When you feel you are ready to go, you can leave this place. You may want to leave an offering of a physical nature (that you leave in your minds eye, such as a rose), or you may leave a tune of your own. You can come here during any season, and repaint the landscape in your mind.

NOTE: Another good option for this meditation, particularly if the individual feels unskilled at creative visualization or needs a backdrop to get started, is to play a cd of running water such as might be available in a new age shop. I would caution against anything else besides actually recording of running water- no musical or synthesized musical overlay.

Grief Ritual III- A Ritual of Transition:

Although the focus on this class has been on human death and dying, we did touch upon the catastrophic changes to the environment- natural disasters, fires in the home, et cetera. Although these life events may or may not involve human casualties, they also merit their own treatment as a grieving ritual.

One of the things that is apparent from the literature on grief counseling is that any witness to the stages of grief must understand that the individual is not just losing a loved one, they are using a world view, and entire cosmos. One way to counteract this is to give the person power to create their own cosmos.

Sit them down in a creative visualization in which they are given the power to create a landscape out of air, fire, earth and water.  With instruction to make a safe home, they can create a new image of what an inner meditative home would look like. A safe space to go towards for creating meditation.

Once out of trance, they can draw this picture. If it starts out abstract, as the person begins to re-build their life they can put cut out images from a magazine, even re-imaging or reclaiming parts of their old home via surviving photograms, to assist in the healing process.

There are many good creation myths including in Egyptian mythology, and Norse Mytholgy,  that describe how the world was made and can be read for inspiration. Even Tolkein’s Silmilarillion contains a creation myth that can be used for this purpose; not all the myths have violent undertones (as several of the versions of the Greek Creation myth do)

Grief Ritual IV- Death of Parent (for use of a young child)- A Ritual of Affirmation

In Greek Mythology, figures in mythology were placed amongst the stars. This is a device used for many myths-including Ganymede, Andromeda, Perseus.

Stars engender a sense of wonder in children. A creative art project might be for the child to produce artwork that represents a constellation, with each star representing a good memory of that parent. If the child is old enough and can be explained the difference between ancient astrology and astronomy, a trip to the Planetarium might be useful. The finished piece can also be collaged with actual photographs of the adult with the child, or with other images, and framed and put on the wall.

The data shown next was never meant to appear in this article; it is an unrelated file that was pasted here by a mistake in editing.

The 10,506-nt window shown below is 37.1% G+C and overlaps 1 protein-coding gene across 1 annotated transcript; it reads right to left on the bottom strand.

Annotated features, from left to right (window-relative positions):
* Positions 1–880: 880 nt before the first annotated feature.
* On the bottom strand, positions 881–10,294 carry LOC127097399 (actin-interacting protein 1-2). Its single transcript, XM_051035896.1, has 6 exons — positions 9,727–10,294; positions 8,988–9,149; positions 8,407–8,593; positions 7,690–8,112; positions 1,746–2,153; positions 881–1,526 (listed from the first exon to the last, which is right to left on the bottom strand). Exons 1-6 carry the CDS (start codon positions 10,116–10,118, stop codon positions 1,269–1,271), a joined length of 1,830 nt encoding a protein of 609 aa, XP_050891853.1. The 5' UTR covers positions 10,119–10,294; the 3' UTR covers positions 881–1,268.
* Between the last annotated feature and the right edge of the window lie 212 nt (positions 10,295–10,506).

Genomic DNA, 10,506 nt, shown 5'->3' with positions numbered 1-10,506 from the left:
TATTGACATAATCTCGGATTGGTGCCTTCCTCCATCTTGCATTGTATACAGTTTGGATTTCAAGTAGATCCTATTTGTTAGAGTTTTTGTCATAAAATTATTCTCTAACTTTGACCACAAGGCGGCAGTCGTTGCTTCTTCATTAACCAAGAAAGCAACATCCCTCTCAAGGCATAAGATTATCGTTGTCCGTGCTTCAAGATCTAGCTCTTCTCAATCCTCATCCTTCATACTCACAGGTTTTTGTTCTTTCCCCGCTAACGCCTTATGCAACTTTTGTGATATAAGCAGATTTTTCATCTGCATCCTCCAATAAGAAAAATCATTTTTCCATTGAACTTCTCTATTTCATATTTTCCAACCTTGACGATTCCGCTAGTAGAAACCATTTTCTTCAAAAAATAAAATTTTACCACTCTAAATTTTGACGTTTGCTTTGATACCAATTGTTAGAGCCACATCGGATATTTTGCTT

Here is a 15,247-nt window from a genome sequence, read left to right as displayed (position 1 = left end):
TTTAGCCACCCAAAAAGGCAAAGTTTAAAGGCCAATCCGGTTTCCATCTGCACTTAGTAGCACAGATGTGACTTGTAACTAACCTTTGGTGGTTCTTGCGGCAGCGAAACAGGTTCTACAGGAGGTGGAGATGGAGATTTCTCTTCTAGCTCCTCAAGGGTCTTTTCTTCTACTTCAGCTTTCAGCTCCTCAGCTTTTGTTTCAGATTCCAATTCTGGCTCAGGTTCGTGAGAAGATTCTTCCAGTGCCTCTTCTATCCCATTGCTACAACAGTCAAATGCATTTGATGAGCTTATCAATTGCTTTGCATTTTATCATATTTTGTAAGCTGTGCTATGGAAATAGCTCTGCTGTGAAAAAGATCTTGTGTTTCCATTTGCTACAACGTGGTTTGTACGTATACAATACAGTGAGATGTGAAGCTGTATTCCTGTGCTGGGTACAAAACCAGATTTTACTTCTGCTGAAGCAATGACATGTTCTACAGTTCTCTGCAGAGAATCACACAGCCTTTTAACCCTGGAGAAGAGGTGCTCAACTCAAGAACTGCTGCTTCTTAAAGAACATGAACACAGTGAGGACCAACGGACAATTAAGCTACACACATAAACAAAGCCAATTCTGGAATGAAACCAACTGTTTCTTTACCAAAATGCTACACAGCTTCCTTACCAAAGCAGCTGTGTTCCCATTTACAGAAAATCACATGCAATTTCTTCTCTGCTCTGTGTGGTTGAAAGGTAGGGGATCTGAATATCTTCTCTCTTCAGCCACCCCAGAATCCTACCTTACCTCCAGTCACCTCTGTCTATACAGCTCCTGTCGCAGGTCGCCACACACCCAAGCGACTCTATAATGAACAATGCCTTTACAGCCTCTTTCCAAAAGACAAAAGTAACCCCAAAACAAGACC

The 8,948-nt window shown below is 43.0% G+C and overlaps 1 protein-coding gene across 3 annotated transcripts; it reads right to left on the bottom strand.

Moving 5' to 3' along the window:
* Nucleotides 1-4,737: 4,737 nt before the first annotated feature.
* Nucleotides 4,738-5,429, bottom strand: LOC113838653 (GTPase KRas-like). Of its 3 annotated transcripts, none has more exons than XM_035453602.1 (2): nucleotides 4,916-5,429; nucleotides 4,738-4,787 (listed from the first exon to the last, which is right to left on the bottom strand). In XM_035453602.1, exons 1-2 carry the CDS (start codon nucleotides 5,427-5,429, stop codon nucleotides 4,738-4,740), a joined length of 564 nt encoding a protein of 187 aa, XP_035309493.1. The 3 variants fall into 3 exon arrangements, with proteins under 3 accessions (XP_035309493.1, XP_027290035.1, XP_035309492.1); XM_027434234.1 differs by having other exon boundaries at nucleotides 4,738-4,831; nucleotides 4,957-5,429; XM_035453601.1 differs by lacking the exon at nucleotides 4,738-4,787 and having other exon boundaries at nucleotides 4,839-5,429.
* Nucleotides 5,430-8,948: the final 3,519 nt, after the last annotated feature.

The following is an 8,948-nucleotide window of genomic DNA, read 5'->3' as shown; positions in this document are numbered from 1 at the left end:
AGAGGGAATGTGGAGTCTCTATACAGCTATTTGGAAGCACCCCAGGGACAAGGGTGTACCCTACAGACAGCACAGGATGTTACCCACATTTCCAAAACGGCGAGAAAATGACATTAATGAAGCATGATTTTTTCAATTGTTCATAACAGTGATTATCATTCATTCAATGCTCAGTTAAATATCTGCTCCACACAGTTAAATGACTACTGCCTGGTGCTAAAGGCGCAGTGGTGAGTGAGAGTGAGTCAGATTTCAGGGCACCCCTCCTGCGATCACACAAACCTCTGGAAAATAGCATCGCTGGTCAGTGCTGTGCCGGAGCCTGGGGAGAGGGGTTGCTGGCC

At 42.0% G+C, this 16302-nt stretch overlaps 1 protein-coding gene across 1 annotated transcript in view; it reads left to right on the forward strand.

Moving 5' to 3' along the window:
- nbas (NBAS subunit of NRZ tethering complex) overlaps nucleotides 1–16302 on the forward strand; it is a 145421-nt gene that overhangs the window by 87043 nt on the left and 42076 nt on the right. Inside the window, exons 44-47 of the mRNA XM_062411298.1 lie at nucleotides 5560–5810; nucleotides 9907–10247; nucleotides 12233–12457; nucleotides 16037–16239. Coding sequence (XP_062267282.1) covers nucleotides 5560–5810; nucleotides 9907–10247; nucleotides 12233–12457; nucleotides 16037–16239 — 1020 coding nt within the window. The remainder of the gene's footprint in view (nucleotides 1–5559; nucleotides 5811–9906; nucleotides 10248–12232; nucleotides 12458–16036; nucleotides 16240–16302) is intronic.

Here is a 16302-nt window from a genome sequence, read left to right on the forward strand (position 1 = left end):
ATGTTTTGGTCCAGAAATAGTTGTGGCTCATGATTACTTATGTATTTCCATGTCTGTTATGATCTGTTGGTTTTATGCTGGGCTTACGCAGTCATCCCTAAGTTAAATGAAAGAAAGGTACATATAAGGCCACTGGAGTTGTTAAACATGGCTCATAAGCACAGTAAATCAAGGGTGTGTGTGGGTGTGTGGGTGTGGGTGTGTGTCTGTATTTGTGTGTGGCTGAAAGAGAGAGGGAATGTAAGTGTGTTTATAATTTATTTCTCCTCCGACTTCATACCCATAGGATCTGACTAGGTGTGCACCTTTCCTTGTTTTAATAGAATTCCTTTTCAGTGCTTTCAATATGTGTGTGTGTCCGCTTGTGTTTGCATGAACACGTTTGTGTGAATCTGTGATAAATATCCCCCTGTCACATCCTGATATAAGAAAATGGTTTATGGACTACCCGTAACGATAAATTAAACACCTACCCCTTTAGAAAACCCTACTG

Great Ritual V

A Ritual of Continuance

An Offering Bowl for a specific ancestor (this has no myth tied to it per see, but it makes sense to me because many religious traditions recognize food as a tie the sharing of food with the connection to the dead)

In many Wiccan traditions, there is a dumb supper laid out for ancestors at Samhain, the holiday most associated with the dead. Frequently, this is just a meal that is eaten with a plate of food set aside for the ancestor that is then left out (as an offering) or sometimes there is a silent supper that attends as well.

An offering bowl for a particular ancestor can be used on special occasions- such as birthdays or at Samhain- and filled with their favorite food. Setting aside such a bowl, decorating it, (or even having the deceased person decorate it with their own hands before death) could provide a powerful tool for remembrance.

The items in the bowl can be disposed off in nature or left for animals to eat(assuming they are organic offerings)


There are many ways in which grief rituals can be adapted and changed to fit the pagan mindset. Since myths are timeless expressions of the human condition, they are apt metaphors to aid in the creative process of producing grief rituals.  Care must be taken not to push the individual, and sensitivity to the state of mind must also be taken into account. Some myths and the cultures that they arose from may not “gell” for all people- but they can be part of a useful “toolbox” of exercises to aid in the witnessing and the transformative power of healing.

Sources and Bibliography

“American Gold Star Mothers – American Gold Star Mothers Inc, Home,” n.d.

Cross, Tom Pete, and Slover, Clark Harris, eds. Ancient Irish Tales. Henry Holt and Company, 1936.

“HALos-Help After Loss- Grief Rituals.” Welcome to HALOS- Help After Loss, n.d.

Ovid. “CHAPTER XXIV. Orpheus And Eurydice- Aristaeus- Amphion- Linus- Thamyris- Marsyas- Melampus- Musaeus.,” n.d.

Sharon Carpinello, RN, Ph.D. “Grief Counseling Resource Guide: A Field Manual.” New York State Office of Mental Health, 2004.

“The Irish Funeral Cry (the Ullaloo, Keeners and Keening at Irish Funerals,” n.d.

“The Kübler-Ross grief cycle,” n.d.

“YouTube – Kim Mooney, Grief Rituals,” n.d.

[1] Sharon Carpinello, RN, Ph.D, “Grief Counseling Resource Guide: A Field Manual” (New York State Office of Mental Health, 2004), 1.

[2] Ibid., 13

[3] Cross, Tom Pete and Slover, Clark Harris, eds., Ancient Irish Tales (Henry Holt and Company, 1936).

[4] “American Gold Star Mothers – American Gold Star Mothers Inc, Home,” n.d.,


copyright, December 2010 Valerie Freseman